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    Metaphor Monday :: Playing a Violin with Three Strings?

    posted by Dr. Arnie Kozak

    violin.jpgUrban legend has it that Israeli violinist Itzhak Perlman once played through a violin concerto after having broken one of his strings. Perlman was afflicted by polio as a child so walking is difficult for him. The story goes that he made a decision to play on rather than to make the prodigious effort go back off stage to replace the string and come back again.

    For the complete text and a critical review of this story, read the Snopes analysis. There is no evidence to corroborate this story and it doesn’t make sense if you really think about it.  If his string had broken a handler would have brought the string out for him. There is documentation that after breaking a string at another concert and while waiting for repair he engaged the audience in a stand-up comedy routine. 
    Despite its apparent lack of veracity (if you were at this concert I’d love to hear from you!), this story still makes a good metaphor for the wisdom of acceptance. We are confronted with situations where we must decide what to do. Should I put effort into fixing this situation? Should I let it go and work with what I have?
    If you are cold and the window is open and readily closed, it makes sense to close the window. If it is not readily closed then what? How much effort should we expend? Of course if you are waiting at a bus stop you can’t close the window and acceptance is the wisdom choice.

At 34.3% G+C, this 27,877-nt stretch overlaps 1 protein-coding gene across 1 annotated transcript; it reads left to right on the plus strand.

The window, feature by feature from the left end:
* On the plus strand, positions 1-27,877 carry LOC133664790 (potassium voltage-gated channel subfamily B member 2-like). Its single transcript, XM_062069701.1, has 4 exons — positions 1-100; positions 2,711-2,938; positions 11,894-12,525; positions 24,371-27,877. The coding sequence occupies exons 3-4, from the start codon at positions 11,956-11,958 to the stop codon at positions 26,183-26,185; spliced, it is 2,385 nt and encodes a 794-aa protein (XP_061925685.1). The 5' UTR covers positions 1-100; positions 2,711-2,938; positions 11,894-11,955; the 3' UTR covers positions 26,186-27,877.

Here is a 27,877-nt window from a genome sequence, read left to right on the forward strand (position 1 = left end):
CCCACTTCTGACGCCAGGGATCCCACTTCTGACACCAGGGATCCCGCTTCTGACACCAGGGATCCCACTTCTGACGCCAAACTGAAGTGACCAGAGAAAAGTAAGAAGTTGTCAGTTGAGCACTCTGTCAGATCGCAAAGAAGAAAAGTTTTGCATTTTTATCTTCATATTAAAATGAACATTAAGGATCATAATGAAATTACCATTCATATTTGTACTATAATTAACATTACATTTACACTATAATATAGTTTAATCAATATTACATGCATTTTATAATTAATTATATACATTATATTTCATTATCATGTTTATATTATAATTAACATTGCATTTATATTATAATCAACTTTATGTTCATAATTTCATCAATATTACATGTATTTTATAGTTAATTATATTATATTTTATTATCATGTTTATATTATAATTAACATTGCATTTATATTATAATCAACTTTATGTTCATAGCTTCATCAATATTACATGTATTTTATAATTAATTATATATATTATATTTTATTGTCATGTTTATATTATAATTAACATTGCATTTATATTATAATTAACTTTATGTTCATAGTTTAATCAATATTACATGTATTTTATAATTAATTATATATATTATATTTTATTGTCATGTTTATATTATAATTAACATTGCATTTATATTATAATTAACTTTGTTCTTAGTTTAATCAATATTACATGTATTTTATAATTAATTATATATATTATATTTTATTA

How do we know? First we must know ourselves. Mindfulness practice will help us to know at an intuitive level. This is the wisdom of our bodies in action. Next, we must perceive the situation accurately. Strong emotions may bias our view of things. Collecting ourselves through mindfulness practice can help us to see what is required in the situation. 
    This metaphor is also an example of letting the perfect be the enemy of the good. 
    Do we ever have the perfect condition — all four of our strings? Perhaps sometimes we do, but often we are working with whatever we’ve got. We are tired and have to do something. This may not be the ideal conditions for creative work, but it is what is so in the moment. We can allow the story “less than ideal” prevail or we can move forward without that story, doing the best that we can. 
    I addressed this tendency in my book, Wild Chickens and Petty Tyrants: 108 Metaphors for Mindfulness, in the metaphor “Perfectomy.” Perfectomy is using mindfulness as a non-surgical and safe way to address our perfectionistic tendencies. 
    Suzuki Roshi said, “Everything is perfect, but there’s always room for improvement.” This captures it nicely. Embody acceptance; work towards goodness (or whatever your goals are).
    When we’ve got all four strings intact, enjoy the beautiful sound. When we’ve got only three and we can’t get that fourth back just now, play with three and appreciate the sound you can make. Perhaps you’ll find strength and resources you didn’t know you had.